John Libbey Eurotext

Magnesium Research

Effects of chronic administration of calcium-magnesium soft gels on morphine tolerance and dependence in mice Volume 22, numéro 2, June 2009

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  • Auteur(s) : Elham Khajehali, Hamid Mirmohammed Sadeghi, Mohammed Rabbani , Isfahan Pharmaceutical Sciences Research Centre, School of Pharmacy and Pharmaceutical Sciences, Isfahan University of Medical Sciences, Isfahan, Iran, Department of Pharmacology, School of Pharmacy and Pharmaceutical Sciences, Isfahan University of Medical Sciences, Isfahan, Iran
  • Mots-clés : calcium-magnesium softgels, morphine, withdrawal, tolerance
  • Page(s) : 81-8
  • DOI : 10.1684/mrh.2009.0169
  • Année de parution : 2009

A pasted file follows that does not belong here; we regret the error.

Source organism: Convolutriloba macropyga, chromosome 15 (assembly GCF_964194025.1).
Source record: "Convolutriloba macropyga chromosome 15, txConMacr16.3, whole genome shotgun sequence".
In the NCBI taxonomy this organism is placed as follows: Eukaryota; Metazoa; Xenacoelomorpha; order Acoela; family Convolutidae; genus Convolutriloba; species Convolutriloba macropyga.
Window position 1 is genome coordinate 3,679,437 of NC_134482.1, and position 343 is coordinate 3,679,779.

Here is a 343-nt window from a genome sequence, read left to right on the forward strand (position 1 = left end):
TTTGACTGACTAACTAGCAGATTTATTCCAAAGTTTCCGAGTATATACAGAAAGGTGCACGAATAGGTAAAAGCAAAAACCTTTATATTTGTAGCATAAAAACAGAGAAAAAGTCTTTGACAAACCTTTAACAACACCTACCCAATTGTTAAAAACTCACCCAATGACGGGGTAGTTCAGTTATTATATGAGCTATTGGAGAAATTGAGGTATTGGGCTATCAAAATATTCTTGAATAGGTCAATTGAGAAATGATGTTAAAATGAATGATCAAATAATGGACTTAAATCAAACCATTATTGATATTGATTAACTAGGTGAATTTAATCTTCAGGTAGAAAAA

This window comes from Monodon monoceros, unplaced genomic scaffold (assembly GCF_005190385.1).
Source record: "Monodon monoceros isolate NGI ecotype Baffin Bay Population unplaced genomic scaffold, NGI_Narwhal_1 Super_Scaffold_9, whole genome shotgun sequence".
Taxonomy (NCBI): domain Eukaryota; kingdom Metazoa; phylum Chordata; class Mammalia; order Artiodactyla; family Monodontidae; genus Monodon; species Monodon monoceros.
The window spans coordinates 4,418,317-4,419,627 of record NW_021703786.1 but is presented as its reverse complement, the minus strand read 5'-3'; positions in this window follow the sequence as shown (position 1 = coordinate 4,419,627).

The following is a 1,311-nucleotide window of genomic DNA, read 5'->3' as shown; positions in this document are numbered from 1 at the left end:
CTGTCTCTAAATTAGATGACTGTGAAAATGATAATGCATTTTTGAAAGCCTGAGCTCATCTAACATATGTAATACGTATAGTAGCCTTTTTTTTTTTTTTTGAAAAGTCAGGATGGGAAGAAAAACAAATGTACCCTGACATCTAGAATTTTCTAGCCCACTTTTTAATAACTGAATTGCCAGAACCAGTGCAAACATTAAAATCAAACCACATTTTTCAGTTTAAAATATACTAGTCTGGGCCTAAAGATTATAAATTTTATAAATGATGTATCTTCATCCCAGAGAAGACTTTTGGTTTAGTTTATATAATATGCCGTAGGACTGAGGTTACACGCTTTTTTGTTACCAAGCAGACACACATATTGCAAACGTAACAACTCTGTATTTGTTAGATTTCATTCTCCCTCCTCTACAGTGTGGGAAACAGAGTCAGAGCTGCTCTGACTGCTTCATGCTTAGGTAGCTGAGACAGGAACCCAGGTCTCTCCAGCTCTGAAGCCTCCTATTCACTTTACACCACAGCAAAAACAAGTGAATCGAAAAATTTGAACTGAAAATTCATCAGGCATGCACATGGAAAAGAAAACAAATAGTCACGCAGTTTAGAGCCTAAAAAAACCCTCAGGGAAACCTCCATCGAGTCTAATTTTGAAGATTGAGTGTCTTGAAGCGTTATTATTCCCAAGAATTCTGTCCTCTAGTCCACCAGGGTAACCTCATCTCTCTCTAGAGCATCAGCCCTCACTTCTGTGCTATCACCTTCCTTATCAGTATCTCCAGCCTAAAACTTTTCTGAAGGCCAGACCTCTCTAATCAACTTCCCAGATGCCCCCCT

The aim of present study was to assess the effects of chronic administration of calcium-magnesium soft gels on the development of morphine tolerance and dependence in mice. Tolerance was assessed using the tail-pinch test and withdrawal signs of morphine were precipitated by injecting naloxone 2 h after the final morphine injection. CalMag capsules were given in final doses of 50/25, 25/12.5 and 12.5/6.25 mg/kg based on calcium/magnesium ratio. Similar doses of Ca and/or Mg were prepared, separately. CalMag at 50/25, 25/12.5 mg/kg and the mixture of calcium and magnesium (Ca + Mg) at 50/25, 25/12.5, 12.5/6.25 mg/kg and calcium at 50, 25 mg/kg significantly reduced the number of jumps. The number of standings was only reduced after the administration of CalMag at 50/25 mg/kg and Ca + Mg at 25/12.5 mg/kg. The development of morphine tolerance was prevented in all drug-treated groups, except the one which received 6.25 mg/kg Mg. The data suggested that combination of calcium and magnesium at 50/25 and 25/12.5 mg/kg prevented the development of tolerance and dependence. It seems that other ingredients of CalMag capsules do not have an important effect on preventing tolerance and withdrawal signs. Compared to the acute effects, chronic administration of CalMag allowed the effective dose to be reduced. Unlike the acute treatment, chronic administration of calcium alone was effective in reducing morphine tolerance and dependence, and magnesium had no significant effect on withdrawal signs, suggestive of some pharmacological adaptations.